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Venice Film Festival goes war conflict

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The 64th Venice Film Festival – great performances from the actors, but the favourites are two films about Iraq

The huge black sphere which penetrates the façade of the Palazzo del Cinema here on the Lido (a tribute to Federico Fellini's 1978 Prova d'orchestra or 'Orchestra Rehearsal', and to the famous final sequence of the film), goes beyond the impact of the production design created by Dante Ferretti’s Oscar prize.

Only eight film theatres

The enormous black sphere surrounded by rubble, chosen as the symbolic image of the 64th Venice Film Festival, metaphorically shows a specific willingness to change. The new Palazzo del Cinema, which has been talked about, among other polemics, for at least 20 years, is actually about to come to fruition. Finally there’s money for it. This time political willingness will keep to its role. Also, because it is in ruthless comparison with the competing Cannes and Berlin festivals, it really is essential to enlarge and modernise the areas available (left almost intact since the festival’s inauguration in 1932).

The Berlin Film Festival, for example, takes place in one of the biggest theatres in Europe; the Potsdamer Platz Theatre designed by Renzo Piano which has auditoriums of 350 to 400 m2 capable of holding up to 1, 800 people. The Cannes Festival, the world’s biggest cinematographic event with 30, 000 producers and more than 4, 000 journalists, is the most imposing. Its surface area is approximately 14, 000 m² with auditoriums going from 270 seats in the smallest one to 2, 400 seats for the Grand Lumière Theatre auditorium. Finally the last little one, Venice, with its eight auditoriums, the biggest of which can hold 1, 700 and the smallest only 50.

The psychological duel of Jude Law and Michael Caine

The first provisional appraisal of the festival (which closed its doors on 8 September) can’t leave out the performances of the actors in numerous films competing for the Golden Lion. More so than ever. It had been a long time since we have seen such an exhilarating, energetic and 'turncoat' duo on screen as that of Jude Law and Michael Caine in Sleuth. Directed by Kenneth Branagh, it’s a remake of a 1972 Joseph L. Mankiewitz film. Based on a play and magnificently produced by Harold Pinter, Sleuth tells the story of a rich and famous writer of detective novels (played by Caine in the role which had been Laurence Olivier’s) and of a young but penniless actor (Law in Caine’s old role). Both fighting for the love of a woman, the writer’s wife, who then passes into the arms of her new fiancé.

Filmed entirely inside, in a super-hi-tech villa on the edge of London, the Branagh film stars only Caine and Law, engaged in a veritable psychological and physical (but first and foremost verbal) duel, peppered here and there with a poisonous sense of humour. A dangerous game, in three acts, moving from surprise to surprise, in which the two adversaries pass in turn, cynically and astutely from the role of victim to that of torturer.

Ken Loach when facing insecurity

If Sleuth consecrates the double performance of Law and Caine, the film Michael Clayton, produced by the American Tony Gilroy, owes everything – or almost everything – to American actor George Clooney. He is the proclaimed star of a legal thriller with a rather weak script. The American actor interprets a wheeler-dealer impassioned by games of chance, and works for one of the biggest law firms in New York. Assigned to new and dangerous responsibilities, Clooney finds himself on the red-hot case of a colleague, killed by the hit men of a multinational responsible for serious environmental crimes. Not unlike compatriot Brad Pitt in The Assassination of Jesse James by the Coward Robert Ford, who attributes his charisma and personality to the famous bandit of the Far West in a slightly over-long film (156 minutes).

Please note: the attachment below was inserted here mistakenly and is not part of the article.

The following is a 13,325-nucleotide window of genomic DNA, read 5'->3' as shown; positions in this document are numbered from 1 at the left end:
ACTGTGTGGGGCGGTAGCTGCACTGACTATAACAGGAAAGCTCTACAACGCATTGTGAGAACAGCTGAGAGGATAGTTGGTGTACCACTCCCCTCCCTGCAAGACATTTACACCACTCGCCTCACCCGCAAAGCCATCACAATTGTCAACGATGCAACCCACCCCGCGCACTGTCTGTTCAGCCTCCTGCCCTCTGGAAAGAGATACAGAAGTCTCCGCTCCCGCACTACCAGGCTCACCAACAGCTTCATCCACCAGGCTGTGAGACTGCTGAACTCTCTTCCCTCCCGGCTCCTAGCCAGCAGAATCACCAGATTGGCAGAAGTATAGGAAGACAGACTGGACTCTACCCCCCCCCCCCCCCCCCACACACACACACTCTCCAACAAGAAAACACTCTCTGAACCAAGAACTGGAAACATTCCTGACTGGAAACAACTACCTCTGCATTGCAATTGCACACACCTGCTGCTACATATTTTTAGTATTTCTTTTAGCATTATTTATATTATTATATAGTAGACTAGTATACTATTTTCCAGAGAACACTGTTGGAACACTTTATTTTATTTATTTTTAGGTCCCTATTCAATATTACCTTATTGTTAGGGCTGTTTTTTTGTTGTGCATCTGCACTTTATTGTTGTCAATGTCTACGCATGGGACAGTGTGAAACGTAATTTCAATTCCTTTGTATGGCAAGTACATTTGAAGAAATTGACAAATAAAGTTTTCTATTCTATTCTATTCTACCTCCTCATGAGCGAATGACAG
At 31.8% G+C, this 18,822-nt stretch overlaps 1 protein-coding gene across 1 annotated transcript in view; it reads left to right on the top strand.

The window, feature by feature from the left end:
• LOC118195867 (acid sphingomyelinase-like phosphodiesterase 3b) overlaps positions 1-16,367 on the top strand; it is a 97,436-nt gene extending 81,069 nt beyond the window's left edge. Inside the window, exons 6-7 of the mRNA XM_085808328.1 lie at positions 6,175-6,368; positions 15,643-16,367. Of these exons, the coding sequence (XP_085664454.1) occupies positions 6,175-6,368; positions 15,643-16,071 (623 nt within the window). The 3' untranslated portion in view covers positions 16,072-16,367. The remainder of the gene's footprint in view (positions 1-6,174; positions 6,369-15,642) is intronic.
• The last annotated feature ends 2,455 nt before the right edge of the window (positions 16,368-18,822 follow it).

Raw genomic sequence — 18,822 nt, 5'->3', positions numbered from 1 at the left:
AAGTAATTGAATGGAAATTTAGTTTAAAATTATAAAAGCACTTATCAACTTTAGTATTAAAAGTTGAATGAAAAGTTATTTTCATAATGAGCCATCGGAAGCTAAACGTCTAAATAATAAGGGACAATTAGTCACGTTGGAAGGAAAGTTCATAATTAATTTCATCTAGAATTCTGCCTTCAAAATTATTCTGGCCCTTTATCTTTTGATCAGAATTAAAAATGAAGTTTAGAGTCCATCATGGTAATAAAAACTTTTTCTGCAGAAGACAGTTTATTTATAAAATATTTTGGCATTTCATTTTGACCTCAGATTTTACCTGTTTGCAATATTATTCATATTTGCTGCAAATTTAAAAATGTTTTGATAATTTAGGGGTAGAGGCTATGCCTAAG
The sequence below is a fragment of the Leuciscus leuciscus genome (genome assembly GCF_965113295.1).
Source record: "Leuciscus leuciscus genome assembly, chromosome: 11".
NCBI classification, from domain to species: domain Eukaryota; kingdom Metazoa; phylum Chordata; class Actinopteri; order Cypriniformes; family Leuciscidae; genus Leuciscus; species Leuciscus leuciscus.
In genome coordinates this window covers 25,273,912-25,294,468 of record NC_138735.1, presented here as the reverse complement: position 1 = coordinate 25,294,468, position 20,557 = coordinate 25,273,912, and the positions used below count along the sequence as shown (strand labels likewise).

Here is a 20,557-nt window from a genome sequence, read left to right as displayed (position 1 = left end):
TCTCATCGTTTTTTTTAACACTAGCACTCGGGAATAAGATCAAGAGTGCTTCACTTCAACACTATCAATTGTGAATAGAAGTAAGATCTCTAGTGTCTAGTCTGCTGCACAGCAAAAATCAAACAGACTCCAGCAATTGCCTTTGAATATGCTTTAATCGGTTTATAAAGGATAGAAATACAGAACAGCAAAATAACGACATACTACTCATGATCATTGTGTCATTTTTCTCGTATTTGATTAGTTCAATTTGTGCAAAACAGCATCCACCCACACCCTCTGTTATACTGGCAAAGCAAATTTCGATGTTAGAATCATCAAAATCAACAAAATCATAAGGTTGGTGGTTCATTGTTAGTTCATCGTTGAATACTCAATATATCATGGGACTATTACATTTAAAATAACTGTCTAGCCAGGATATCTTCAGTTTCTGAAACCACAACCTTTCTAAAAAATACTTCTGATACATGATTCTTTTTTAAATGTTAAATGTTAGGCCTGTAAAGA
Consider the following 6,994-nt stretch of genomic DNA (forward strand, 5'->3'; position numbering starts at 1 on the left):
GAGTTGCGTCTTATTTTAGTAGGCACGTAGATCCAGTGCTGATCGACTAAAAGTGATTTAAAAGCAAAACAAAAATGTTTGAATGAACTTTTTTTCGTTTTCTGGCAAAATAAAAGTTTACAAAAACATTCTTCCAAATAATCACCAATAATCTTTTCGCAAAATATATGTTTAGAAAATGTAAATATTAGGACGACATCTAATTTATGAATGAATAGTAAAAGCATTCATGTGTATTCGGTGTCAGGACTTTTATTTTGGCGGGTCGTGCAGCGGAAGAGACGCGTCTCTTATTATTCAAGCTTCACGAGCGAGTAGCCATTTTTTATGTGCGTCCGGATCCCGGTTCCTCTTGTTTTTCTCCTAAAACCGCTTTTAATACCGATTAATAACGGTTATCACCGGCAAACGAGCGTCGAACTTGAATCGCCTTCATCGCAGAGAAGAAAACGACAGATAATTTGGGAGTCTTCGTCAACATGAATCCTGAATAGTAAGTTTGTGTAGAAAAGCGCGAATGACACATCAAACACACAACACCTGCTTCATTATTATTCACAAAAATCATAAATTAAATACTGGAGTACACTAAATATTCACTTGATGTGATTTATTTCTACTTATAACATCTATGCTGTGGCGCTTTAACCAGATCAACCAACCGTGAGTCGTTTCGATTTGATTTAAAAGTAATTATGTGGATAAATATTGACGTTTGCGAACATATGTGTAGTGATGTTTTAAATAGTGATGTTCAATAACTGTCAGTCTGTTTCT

Another feature length film in contention, Atonement, based on the Ian McEwan novel and produced by Joe Wright, places not only young British actress Kiera Knightley under the spotlight, but also Vanessa Redgrave and Romola Garai.

For certain members of the jury the best female performance remains that of Juliet Ellis, the unrelenting protagonist of It’s A Free World by English director Ken Loach, a film dedicated to job insecurity, an ever present theme in the cinema of Loach, who is attached to the contemporary dynamics of the working class.

Shadow of conflict in Iraq

Two films on the Iraq war, Redacted by Brian de Palma and In the Valley of Elah by Paul Haggis. Two films that are different but are similar when it comes down to their wish to expose a conflict which involves the world of American cinema more and more from now on. De Palma leaves it to unknown actors to tell how the war, like all wars, can do nothing but turn the soldiers into monsters. Haggis (who won an Oscar for Crash, 2004) exploits the talent of Tommy Lee Jones to its best as father of a soldier killed under mysterious circumstances upon his return to the US after an assignment in Iraq, and that of Charlize Theron, as a courageous policewoman who investigates the case. On all levels, the result is excellent. Redacted, with its implicit reflection on the truth and what false images can now convey (with video cameras, CCTV cameras, mobile phones, blogs and website), is more experimental. With its moving script and its linear structure, In the Valley of Elah is more of a classic.

All photos: Getty Images

Translated from Venezia, guerra di star